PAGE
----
Always succeeded because their #Likeagirl video redefined the myth behind the phrase “like a girl.” They captured attention – 58 million views on Youtube. And they started a great ongoing conversation

Do something attention grabbing to challenge your crowd

What myth can you bust open? What assumptions are your customers making that you can challenge?

I’ve created a Free Myth Busting Guide with a set of 5 questions to help you discover how to challenge the myth your customers have about achieving the benefits your business offers. Click here to get the guide >

Your Homework

Read the guide & the 5 myth busting questions and come up with a misconception that your crowd has that you can challenge.

Then join my Videomaking Mastermind Facebook Group and post a video that describes the Myth you’re going to bust for your crowd.

Inspirational Metaphors
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How to Engage Your Video Audience with Inspirational Metaphors


Here’s a case study showing how a simple video was made great by using inspirational metaphors about how the Grand Canyon was formed. Watch how one of the members in my Video making Mastermind group on Facebook shot this video of herself with the Grand Canyon in the background.

This is Anne Caulkins who’s a personal trainer. Her business is called Wicked Lean and if you’re at all interested in going out there and getting yourself wicked lean, then you should sign up for Anne’s online personal training program – that will give you the body you want.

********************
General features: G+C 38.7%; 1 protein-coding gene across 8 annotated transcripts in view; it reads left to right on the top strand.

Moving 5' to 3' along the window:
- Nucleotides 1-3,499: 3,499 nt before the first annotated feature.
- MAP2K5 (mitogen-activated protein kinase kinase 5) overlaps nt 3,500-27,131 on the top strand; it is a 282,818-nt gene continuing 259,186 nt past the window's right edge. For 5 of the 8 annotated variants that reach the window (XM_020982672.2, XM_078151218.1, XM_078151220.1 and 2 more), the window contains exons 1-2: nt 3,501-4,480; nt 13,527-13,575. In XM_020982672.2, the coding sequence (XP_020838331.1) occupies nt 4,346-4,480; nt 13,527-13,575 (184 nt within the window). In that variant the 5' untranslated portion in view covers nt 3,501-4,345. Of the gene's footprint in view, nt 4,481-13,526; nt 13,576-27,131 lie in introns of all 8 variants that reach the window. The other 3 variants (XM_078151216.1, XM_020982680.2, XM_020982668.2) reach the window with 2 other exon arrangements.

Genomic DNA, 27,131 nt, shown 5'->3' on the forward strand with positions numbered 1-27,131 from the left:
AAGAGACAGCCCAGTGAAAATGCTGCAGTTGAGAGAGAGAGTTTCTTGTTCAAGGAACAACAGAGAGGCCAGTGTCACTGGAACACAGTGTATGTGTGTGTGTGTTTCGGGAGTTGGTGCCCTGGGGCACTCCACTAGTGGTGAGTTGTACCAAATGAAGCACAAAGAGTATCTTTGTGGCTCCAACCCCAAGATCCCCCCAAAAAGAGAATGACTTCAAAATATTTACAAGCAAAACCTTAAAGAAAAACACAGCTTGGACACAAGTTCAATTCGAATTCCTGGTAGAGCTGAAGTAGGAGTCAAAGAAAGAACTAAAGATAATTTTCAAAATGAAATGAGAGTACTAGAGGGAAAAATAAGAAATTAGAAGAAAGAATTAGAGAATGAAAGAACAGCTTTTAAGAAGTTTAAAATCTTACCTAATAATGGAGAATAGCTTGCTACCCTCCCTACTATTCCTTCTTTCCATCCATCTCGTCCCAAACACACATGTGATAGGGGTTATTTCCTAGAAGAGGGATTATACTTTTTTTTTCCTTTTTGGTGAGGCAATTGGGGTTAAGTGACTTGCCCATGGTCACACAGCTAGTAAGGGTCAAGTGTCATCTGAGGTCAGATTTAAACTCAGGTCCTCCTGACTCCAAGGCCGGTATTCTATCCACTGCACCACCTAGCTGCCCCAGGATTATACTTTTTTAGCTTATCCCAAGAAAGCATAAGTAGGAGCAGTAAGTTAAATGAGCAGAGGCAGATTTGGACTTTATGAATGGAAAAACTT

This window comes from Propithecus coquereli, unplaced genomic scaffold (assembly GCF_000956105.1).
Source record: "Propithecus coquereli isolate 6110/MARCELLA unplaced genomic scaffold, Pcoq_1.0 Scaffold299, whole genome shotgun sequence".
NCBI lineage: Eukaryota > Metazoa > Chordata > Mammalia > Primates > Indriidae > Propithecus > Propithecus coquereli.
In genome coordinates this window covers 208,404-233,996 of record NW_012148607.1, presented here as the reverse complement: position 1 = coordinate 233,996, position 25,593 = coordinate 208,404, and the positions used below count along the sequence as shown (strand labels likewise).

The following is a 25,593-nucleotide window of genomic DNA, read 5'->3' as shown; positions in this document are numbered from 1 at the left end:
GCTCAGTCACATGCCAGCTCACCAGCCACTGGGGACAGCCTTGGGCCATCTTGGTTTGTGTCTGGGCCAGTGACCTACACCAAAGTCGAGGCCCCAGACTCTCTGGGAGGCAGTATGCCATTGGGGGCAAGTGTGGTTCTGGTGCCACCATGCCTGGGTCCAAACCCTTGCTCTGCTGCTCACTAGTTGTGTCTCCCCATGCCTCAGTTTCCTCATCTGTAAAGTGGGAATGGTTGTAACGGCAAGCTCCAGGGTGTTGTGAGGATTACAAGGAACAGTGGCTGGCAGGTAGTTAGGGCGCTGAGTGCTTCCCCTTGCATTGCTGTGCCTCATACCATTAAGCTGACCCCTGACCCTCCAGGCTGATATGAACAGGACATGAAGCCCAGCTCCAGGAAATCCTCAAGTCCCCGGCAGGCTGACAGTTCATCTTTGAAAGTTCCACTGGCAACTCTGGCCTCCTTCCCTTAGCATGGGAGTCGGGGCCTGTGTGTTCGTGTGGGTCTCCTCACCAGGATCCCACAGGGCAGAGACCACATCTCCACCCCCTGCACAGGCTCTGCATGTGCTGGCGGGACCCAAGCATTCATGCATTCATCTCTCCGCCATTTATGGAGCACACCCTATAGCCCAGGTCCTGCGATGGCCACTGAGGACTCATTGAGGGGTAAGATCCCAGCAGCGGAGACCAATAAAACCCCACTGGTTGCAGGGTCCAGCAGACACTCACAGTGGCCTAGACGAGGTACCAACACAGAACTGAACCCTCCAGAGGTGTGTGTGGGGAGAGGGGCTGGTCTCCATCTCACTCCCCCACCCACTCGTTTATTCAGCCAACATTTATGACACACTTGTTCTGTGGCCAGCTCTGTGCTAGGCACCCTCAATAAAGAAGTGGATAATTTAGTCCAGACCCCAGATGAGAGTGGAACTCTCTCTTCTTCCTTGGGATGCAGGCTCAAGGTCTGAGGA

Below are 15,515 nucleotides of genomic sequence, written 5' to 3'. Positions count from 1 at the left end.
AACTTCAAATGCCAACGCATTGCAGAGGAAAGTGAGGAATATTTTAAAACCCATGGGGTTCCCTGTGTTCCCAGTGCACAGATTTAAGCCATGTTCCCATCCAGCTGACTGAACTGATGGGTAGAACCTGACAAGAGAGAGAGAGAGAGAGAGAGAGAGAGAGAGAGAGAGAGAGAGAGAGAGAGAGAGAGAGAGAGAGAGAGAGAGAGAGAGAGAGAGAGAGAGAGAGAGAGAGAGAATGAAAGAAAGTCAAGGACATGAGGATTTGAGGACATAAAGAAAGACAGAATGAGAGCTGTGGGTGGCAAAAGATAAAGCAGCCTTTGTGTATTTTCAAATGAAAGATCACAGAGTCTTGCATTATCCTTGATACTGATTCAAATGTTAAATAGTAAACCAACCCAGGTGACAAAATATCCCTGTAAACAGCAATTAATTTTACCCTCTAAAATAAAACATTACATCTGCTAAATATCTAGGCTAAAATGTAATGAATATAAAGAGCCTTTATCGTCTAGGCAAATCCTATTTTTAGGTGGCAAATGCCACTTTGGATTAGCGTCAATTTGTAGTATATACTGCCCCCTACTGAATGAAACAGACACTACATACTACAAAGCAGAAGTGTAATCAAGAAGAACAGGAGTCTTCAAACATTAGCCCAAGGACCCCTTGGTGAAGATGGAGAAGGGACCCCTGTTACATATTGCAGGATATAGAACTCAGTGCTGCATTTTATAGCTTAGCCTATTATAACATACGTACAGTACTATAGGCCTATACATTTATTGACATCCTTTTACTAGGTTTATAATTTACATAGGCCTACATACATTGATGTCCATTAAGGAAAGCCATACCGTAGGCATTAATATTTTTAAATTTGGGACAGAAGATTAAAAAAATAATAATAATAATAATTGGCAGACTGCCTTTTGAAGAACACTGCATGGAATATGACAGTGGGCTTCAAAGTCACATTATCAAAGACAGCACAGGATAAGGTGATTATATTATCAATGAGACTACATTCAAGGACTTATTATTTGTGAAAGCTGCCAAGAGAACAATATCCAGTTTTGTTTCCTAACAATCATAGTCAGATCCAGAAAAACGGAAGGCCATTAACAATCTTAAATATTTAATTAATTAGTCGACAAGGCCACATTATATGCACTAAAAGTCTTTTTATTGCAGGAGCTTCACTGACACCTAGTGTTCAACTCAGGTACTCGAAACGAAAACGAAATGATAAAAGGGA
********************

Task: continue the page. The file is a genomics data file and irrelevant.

I made a few suggestions about Anne’s first video. The first one was, “Hey Anne, turn your phone sideways, so we can see more of the canyon!”

The second thing that I suggested was to engage her viewers more. Here she was talking about the Grand Canyon, standing in front of the Grand Canyon, and it would be easy to say, “How many of you have been to the Grand Canyon? If you’ve ever been here before, say, ‘Yes!'”

And in the comments down below people could have said, “Yes, yes yes” and they could’ve mentioned when they were there or what happened to them when they were there. That’s a really good, easy thing to do as a prompt to get people to respond to you.

Next I noted that she’d brought up the inspirational metaphors of, “Here you have this huge canyon, but it took just little drops of water to create it. And those little drops of water were very powerful.” There again she could engage her viewers with questions like, “What are the little drops of water that you’re doing? What’s the little drop of water you’re doing today that’s going to be carving out your Grand Canyon?” Or even better, “What’s the Grand Canyon that you’re carving out?